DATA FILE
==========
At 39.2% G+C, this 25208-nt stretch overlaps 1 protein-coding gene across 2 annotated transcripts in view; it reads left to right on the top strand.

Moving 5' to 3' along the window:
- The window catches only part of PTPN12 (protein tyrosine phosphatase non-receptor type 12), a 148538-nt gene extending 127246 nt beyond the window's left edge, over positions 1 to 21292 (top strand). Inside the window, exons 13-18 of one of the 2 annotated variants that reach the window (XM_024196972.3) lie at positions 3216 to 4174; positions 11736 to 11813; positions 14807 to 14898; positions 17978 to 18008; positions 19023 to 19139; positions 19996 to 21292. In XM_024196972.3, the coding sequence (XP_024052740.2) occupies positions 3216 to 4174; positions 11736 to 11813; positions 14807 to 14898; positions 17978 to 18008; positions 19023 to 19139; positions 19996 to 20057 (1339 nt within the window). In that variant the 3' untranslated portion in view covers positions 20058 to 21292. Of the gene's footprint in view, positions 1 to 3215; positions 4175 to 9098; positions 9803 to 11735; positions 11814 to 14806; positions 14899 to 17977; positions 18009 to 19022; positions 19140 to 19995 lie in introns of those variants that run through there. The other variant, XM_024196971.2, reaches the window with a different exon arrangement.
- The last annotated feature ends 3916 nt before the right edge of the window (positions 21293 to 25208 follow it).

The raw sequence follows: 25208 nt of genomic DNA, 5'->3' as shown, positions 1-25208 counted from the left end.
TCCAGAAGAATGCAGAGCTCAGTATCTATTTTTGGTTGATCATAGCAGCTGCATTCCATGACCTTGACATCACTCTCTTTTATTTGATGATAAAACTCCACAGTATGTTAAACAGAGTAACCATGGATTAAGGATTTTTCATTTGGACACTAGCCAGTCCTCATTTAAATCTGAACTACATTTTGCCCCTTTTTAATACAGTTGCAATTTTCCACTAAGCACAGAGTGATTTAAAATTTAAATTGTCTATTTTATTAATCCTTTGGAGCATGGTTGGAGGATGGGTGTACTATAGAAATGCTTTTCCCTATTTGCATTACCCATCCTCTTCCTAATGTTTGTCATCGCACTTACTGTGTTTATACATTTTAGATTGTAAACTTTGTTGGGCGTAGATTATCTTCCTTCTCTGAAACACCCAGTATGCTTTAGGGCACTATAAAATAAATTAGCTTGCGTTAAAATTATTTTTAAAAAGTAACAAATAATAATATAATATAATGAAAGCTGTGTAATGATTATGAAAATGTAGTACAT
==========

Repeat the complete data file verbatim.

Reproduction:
At 39.2% G+C, this 25208-nt stretch overlaps 1 protein-coding gene across 2 annotated transcripts in view; it reads left to right on the top strand.

Moving 5' to 3' along the window:
- The window catches only part of PTPN12 (protein tyrosine phosphatase non-receptor type 12), a 148538-nt gene extending 127246 nt beyond the window's left edge, over positions 1 to 21292 (top strand). Inside the window, exons 13-18 of one of the 2 annotated variants that reach the window (XM_024196972.3) lie at positions 3216 to 4174; positions 11736 to 11813; positions 14807 to 14898; positions 17978 to 18008; positions 19023 to 19139; positions 19996 to 21292. In XM_024196972.3, the coding sequence (XP_024052740.2) occupies positions 3216 to 4174; positions 11736 to 11813; positions 14807 to 14898; positions 17978 to 18008; positions 19023 to 19139; positions 19996 to 20057 (1339 nt within the window). In that variant the 3' untranslated portion in view covers positions 20058 to 21292. Of the gene's footprint in view, positions 1 to 3215; positions 4175 to 9098; positions 9803 to 11735; positions 11814 to 14806; positions 14899 to 17977; positions 18009 to 19022; positions 19140 to 19995 lie in introns of those variants that run through there. The other variant, XM_024196971.2, reaches the window with a different exon arrangement.
- The last annotated feature ends 3916 nt before the right edge of the window (positions 21293 to 25208 follow it).

The raw sequence follows: 25208 nt of genomic DNA, 5'->3' as shown, positions 1-25208 counted from the left end.
TCCAGAAGAATGCAGAGCTCAGTATCTATTTTTGGTTGATCATAGCAGCTGCATTCCATGACCTTGACATCACTCTCTTTTATTTGATGATAAAACTCCACAGTATGTTAAACAGAGTAACCATGGATTAAGGATTTTTCATTTGGACACTAGCCAGTCCTCATTTAAATCTGAACTACATTTTGCCCCTTTTTAATACAGTTGCAATTTTCCACTAAGCACAGAGTGATTTAAAATTTAAATTGTCTATTTTATTAATCCTTTGGAGCATGGTTGGAGGATGGGTGTACTATAGAAATGCTTTTCCCTATTTGCATTACCCATCCTCTTCCTAATGTTTGTCATCGCACTTACTGTGTTTATACATTTTAGATTGTAAACTTTGTTGGGCGTAGATTATCTTCCTTCTCTGAAACACCCAGTATGCTTTAGGGCACTATAAAATAAATTAGCTTGCGTTAAAATTATTTTTAAAAAGTAACAAATAATAATATAATATAATGAAAGCTGTGTAATGATTATGAAAATGTAGTACAT